If your cash flow is barely positive, it’s easy to envision a situation in which you’d need the funds earmarked for your security deposit. Do your budget a favor and wait until you have more financial breathing room to apply for a secured credit card, or look to an alternative that doesn’t require an up-front security deposit that’s then locked away for months or years.

Security Deposit Access

Alternatives to Secured Credit Cards

Applying for a secured credit card is not an essential step on your credit-building or -rebuilding journey.

Millions of people for whom secured credit cards are technically appropriate never actually use them. If you’re wary of the secured credit card drawbacks cited above, these alternatives are legitimate and reasonably popular.

High APR Unsecured Credit Cards for Impaired Credit

Secured credit cards don’t have a monopoly on the credit-building market. There’s a small but stable cohort of unsecured credit cards catering specifically to cardholders with sub-par credit. Some cards, such as Capital One Platinum Credit Card, cater to applicants with FICO scores below 600.

Unsecured credit cards don’t require up-front security deposits. The rub is that they typically have high regular APRs – in some cases, higher than secured credit cards’. Plus, their initial credit limits tend to be on the low side, often below $1,000. And their underwriting standards aren’t quite as lax as most secured cards’ – a recent bankruptcy will definitely disqualify you. High APR unsecured cards generally lack rewards programs, a drawback next to the more generous secured cards.

Good for:

  • Consumers who lack liquidity to cover secured cards’ security deposit requirements
  • Decoupling cash on hand (security deposit) and spending/credit limit
  • Spending with a revolving credit facility

Bad for:

  • Carrying balances from month to month
  • Taking the first step after bankruptcy or an accumulation of adverse credit events
  • Earning rewards for everyday spending

Secured Personal Loans

Like secured credit cards, secured personal loans are backed by borrowers’ cash. Unlike secured cards, which are revolving credit facilities, they’re fixed installment loans.

Secured personal loans have long been issued by banks and credit unions, where they’re sometimes known as “share secured loans.” They’re secured either by a share of the existing balance in the borrower’s savings account, or the balance in a collateral savings account opened specifically to cover the loan.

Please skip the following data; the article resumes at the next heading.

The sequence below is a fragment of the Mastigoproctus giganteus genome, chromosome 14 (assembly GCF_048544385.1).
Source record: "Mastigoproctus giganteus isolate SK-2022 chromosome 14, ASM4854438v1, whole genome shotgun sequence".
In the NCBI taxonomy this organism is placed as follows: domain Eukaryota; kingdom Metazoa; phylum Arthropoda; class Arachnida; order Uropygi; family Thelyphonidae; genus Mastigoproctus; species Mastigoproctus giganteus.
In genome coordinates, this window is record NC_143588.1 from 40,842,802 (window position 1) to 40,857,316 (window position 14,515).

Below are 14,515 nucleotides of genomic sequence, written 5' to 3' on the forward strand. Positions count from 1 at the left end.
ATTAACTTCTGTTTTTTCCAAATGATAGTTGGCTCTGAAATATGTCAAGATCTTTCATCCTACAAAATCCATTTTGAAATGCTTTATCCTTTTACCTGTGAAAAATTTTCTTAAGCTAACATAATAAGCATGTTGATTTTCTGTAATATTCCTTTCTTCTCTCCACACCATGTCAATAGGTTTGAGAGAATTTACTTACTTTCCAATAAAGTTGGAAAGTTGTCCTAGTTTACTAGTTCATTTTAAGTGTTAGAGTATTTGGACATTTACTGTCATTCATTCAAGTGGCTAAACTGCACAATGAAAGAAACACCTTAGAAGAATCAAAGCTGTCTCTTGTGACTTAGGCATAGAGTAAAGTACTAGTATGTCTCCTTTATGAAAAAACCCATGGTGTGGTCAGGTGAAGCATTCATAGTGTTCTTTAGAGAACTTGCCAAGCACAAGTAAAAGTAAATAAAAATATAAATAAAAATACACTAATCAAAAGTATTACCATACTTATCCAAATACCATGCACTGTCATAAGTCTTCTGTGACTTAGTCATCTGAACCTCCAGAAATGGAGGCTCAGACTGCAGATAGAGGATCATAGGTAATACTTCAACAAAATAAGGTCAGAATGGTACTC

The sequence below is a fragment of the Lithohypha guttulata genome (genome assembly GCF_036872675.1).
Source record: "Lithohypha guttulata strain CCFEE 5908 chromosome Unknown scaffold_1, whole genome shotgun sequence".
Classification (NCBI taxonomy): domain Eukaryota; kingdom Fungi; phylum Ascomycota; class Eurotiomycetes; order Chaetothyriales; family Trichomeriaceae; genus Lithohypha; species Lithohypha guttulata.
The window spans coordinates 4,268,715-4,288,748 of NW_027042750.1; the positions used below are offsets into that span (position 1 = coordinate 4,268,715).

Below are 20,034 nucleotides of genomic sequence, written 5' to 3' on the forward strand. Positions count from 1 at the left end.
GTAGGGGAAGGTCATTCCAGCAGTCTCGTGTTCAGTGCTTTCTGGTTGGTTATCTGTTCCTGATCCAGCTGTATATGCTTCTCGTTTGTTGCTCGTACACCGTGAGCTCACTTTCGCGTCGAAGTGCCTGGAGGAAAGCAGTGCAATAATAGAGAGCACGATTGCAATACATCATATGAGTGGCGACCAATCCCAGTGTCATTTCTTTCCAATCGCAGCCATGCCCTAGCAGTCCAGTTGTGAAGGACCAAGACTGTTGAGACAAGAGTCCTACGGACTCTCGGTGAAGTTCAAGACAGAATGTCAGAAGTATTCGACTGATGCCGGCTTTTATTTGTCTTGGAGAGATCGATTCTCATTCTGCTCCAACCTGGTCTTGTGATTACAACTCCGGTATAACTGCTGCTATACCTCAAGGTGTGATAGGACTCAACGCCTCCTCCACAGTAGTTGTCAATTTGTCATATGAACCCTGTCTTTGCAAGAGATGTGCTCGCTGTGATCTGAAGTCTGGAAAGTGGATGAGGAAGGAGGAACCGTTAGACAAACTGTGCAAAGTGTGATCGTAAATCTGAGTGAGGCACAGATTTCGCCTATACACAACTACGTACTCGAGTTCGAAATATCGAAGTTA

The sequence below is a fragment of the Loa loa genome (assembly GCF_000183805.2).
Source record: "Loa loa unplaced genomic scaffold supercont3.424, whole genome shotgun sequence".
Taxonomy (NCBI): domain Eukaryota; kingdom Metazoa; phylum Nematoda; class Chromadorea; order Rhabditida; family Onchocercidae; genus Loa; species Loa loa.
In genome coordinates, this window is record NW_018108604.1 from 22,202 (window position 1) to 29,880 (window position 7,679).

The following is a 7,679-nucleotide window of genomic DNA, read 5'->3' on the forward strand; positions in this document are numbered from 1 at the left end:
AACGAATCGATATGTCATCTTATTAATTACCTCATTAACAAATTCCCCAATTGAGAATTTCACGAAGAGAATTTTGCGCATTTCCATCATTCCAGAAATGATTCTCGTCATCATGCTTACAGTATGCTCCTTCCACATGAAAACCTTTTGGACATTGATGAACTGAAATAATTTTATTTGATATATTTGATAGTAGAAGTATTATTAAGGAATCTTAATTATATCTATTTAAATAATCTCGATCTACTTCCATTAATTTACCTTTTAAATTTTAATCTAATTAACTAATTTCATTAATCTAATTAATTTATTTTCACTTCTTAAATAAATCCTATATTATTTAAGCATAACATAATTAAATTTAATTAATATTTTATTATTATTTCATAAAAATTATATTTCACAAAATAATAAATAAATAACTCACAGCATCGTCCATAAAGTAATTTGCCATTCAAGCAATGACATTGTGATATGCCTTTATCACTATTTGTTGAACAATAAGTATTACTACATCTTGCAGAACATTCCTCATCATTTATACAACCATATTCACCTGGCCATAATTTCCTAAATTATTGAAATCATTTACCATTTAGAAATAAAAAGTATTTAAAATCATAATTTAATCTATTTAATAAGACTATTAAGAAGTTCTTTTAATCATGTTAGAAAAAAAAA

Compared with other types of secured loans, such as mortgages, secured personal loan rates are high. However, they’re not nearly as high as the rates on unsecured loans issued to credit-impaired borrowers, which can approach 30% APR. If your credit is really poor, your best bet is to work through an institution (preferably a credit union) with which you have an existing relationship.

In recent years, alternatives to the traditional secured personal loan model have emerged. Self Lender, an online lender with a branded credit product called the Credit Builder Loan, gives borrowers a one-year runway to build credit with monthly deposits into a collateral account. The deposits are reported as installment loan payments to the major credit reporting bureaus, theoretically improving the borrower’s credit score over time. Once the account is fully funded, the borrower can withdraw the full amount or roll it into a new Credit Builder Loan account to continue building credit. Since no credit score is required to apply, the Credit Builder Loan is ideal for first-time borrowers.

Good for:

  • Taking the first step after a major adverse credit event (possibly)
  • Working with a familiar lender
  • Making predictable payments over time

Bad for:

  • Controlling credit utilization from month to month
  • Increasing or decreasing spending power over time
  • Consumers with limited cash on hand

Cosigned Loans

Many types of installment loans, both secured and unsecured, are available as cosigned loans. Your cosigner is a trusted individual, most often a parent or spouse, who agrees to assume responsibility for the loan.

If you default on the loan, the cosigner essentially agrees to clean up your mess by paying the remaining balance. For this reason, lenders hold cosigners to high standards – they need very good credit scores and strong, lengthy credit histories.

Since cosigners expose themselves to substantial financial and credit risk, they’re in short supply. If you know someone willing to go out on a limb to cosign a loan for you, you owe them one – and you owe it to yourself not to let them down.

By the same token, if you do know someone willing to cosign a loan with you, and you’re quite confident that you can pay it off without trouble, it’s wise to take that opportunity rather than apply for a secured credit card on your own.

Good for:

  • Securing a prime rate with a subprime credit score
  • Increasing borrowing power
  • Spreading borrowing risk

Bad for:

  • Borrowers who wish to retain their independence
  • Controlling credit utilization from month to month